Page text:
“Liberals ‘disgusted’ after Larissa Waters asks if Tony Abbott will listen to Pope on climate change—video”, Monday 22 June, 2015, http://www.theguardian.com/australia-news/video/2015/jun/22/liberals-disgustedafter-greens-larissa-waters-asks-if-catholic-tony-abbott-will-listen-to-pope-onclimate-change-video?CMP=soc_567. This introductory reflection was originally published on the BUV Blog as “Religion and Public Discourse—the Basis for Listening to the Perspectives of Others?”, http://www.buv.com.au/buvblog/entry/religion-and-public-discourse-the-basis-forlistening-to-the-perspectives-of-others 3 Pope Francis, “Encyclical Letter Laudato Si’ of the Holy Father Francis on Care of our Common Home”, Rome, 24 May 2015, http://w2.vatican.va/content/francesco/en/encyclicals/documents/papafrancesco_20150524_enciclica-laudato-si.html

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on the religious beliefs of any member of parliament is “disgusting”. It seems the cultural script that religion and politics should not mix is alive and well in Canberra. What is the role, then, of religions and religious leaders in public discourse? Is faith merely a private devotional matter with no relevance for the public world of civic leadership, or is it part of a potentially valuable and values-based contribution? What is the basis of listening to one another’s perspectives—including religious leaders learning from other sectors, and others hearing the perspectives of people of faith? Religious leaders in Western countries, historically, held a more central role in society. Today that role is more marginalised by secularism and other influences. Surveys such as the annual report on trust in global leadership prepared for the Davos World Economic Forum suggest that religious leaders are not trusted as much as they used to be.4 The response of some religious institutions to abuse claims and violent extremism or at least intolerant adversarial perspectives of other groups has tainted community views against religion, and institutional religion is declining in the West. Yet interest in the contribution of spirituality and a transcendent basis for justice and human dignity is growing. In a “post-secular” age, faith-based leaders are caught, as public theologian Elaine Graham suggests, between the “rock” of religious resurgence and the irresistible “hard place” of secularism and institutional decline, or between faithfulness to faith-based traditions and openness to diverse and critical conversation in the public domain.5 The pure secular response is to argue religion has no place in the public square, and that to suggest otherwise is “disgusting” or at least unenlightened. The fundamentalist response is to assert the universal authority of particular religious values. Yale Divinity School’s Miroslav Volf grew up in the former communist Yugoslavia, so knows the pressures of religious pluralism and aggressive secularism. He helpfully argues that faith is malfunctioning 4 See also Samuel Wilson and John Fien, “The Swinburne Leadership Survey: Index of Leadership for the Greater Good” Report (Melbourne: Swinburne Leadership Institute, 2015), accessible at https://www.academia.edu/11977958/Swinburne_Leadership_Survey_2014_Index _of_Leadership_for_the_Greater_Good 5 Elaine Graham, Between a Rock and a Hard Place: Public Theology in a PostSecular Age (London: SCM, 2013).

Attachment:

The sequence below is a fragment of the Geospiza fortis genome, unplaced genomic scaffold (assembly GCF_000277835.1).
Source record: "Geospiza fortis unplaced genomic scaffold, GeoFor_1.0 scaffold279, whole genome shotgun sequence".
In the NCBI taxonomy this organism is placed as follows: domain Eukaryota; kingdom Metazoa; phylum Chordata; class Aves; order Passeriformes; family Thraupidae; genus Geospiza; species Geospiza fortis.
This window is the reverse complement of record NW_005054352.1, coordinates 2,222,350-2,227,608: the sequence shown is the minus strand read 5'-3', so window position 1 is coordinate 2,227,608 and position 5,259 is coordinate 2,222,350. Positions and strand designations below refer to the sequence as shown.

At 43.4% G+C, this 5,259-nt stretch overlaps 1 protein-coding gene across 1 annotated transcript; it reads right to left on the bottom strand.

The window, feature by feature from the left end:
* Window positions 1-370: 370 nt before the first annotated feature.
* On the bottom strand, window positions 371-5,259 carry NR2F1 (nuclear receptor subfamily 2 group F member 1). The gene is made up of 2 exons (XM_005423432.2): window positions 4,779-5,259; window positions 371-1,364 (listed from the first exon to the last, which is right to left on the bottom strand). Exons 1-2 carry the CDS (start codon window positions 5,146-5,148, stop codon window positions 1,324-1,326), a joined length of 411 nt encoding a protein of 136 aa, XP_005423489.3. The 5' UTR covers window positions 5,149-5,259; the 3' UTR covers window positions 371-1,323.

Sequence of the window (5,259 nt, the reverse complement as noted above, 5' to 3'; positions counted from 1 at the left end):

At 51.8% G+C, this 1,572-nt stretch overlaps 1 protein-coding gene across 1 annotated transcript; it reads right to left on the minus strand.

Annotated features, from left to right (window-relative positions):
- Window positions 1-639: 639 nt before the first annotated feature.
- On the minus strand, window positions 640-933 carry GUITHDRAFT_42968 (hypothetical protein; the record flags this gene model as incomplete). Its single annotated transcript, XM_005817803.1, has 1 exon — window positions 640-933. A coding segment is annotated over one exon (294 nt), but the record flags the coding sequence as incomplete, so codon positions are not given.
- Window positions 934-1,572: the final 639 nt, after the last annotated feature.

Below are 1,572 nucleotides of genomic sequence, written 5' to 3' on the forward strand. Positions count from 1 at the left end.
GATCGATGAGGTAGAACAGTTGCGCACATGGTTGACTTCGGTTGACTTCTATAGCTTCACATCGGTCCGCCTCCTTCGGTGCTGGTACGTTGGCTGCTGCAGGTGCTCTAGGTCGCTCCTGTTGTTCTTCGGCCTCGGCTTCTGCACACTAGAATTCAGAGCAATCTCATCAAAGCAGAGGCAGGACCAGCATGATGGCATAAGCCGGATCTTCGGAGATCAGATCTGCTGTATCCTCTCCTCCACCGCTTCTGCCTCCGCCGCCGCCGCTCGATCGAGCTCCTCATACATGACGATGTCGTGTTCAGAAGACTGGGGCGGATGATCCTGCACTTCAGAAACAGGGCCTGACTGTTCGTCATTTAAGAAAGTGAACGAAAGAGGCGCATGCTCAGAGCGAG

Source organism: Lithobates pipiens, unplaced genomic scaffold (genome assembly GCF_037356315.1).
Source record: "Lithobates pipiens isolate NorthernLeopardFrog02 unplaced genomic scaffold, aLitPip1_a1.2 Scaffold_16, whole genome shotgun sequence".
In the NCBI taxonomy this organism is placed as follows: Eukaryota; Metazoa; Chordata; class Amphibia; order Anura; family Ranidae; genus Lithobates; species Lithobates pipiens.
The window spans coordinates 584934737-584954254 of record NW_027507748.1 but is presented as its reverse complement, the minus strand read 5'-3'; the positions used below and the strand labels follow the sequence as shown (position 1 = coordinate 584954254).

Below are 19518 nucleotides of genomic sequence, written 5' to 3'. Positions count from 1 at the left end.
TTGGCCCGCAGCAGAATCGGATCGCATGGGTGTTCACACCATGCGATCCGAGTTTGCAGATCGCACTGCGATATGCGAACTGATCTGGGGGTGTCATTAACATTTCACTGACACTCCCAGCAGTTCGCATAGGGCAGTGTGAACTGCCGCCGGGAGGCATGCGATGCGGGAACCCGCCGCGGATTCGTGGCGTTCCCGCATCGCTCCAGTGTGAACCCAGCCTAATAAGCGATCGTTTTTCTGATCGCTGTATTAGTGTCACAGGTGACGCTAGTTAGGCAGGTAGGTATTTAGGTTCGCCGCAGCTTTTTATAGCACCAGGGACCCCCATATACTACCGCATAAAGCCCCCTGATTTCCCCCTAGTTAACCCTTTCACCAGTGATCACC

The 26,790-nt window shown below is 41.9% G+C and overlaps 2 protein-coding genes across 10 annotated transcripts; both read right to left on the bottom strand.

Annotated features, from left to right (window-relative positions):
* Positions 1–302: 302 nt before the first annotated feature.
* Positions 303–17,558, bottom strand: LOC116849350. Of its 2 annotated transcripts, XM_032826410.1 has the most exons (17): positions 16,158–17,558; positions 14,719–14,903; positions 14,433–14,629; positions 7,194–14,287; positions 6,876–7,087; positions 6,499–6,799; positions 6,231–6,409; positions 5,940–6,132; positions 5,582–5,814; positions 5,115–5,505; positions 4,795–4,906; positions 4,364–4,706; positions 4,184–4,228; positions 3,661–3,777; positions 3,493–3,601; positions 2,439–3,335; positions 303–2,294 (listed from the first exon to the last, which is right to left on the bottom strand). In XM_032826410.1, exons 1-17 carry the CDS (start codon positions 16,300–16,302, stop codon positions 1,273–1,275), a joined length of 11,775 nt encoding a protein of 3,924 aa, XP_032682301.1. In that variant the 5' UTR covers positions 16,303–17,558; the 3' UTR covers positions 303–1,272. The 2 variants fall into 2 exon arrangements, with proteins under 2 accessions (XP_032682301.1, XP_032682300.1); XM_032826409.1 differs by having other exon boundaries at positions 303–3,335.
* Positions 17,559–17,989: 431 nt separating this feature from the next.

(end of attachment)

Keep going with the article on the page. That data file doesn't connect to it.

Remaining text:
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when it is violent, oppressive and life-destroying, but it is so also when it is apathetic about the condition of the world and does nothing prophetically to help people thrive and to mend the world.6 So without retreating into a private realm of religious devotion on the one hand, or pretending religious organisations have a place of privilege at the centre of society on the other, how do faith-based leaders reimagine their role and contribution in this contested space? In a complex and changing world, faith-based leaders need to be aware of the systems we find ourselves in and maximise the networks we utilise. We live in a world of wicked problems: social inequality is widening and environmental disaster is reaching a tipping point; education systems are archaic and who knows what health epidemic challenges are around the corner. It is no longer possible (if it ever was) to think that any one organisation or group (let alone individual) can come up with appropriate responses, alone. We need to cultivate space where people of all ages, all cultures, all abilities, all stages of faith (or no faith or struggling faith or different faith) can contribute. Richard Hames points in helpful directions of purposeful collaboration to create a future we can hand on to our children with pride. He describes the profound ability to create wisdom through dialogue, and our need to collaborate, since “individual genius is fragile in comparison with the power of collective wisdom”.7 The best leadership postures and responses to the biggest questions we face will harness the interests of government, business, civil society and individuals; will integrate secular and sacred; will put the cause (and the shared interests of multiple stakeholders) ahead of any one organisation;8 and will challenge all of us to be prepared to change our accepted modes of operating. We desperately need fresh approaches to leadership that reflect this “connectedness”. Faith-based 6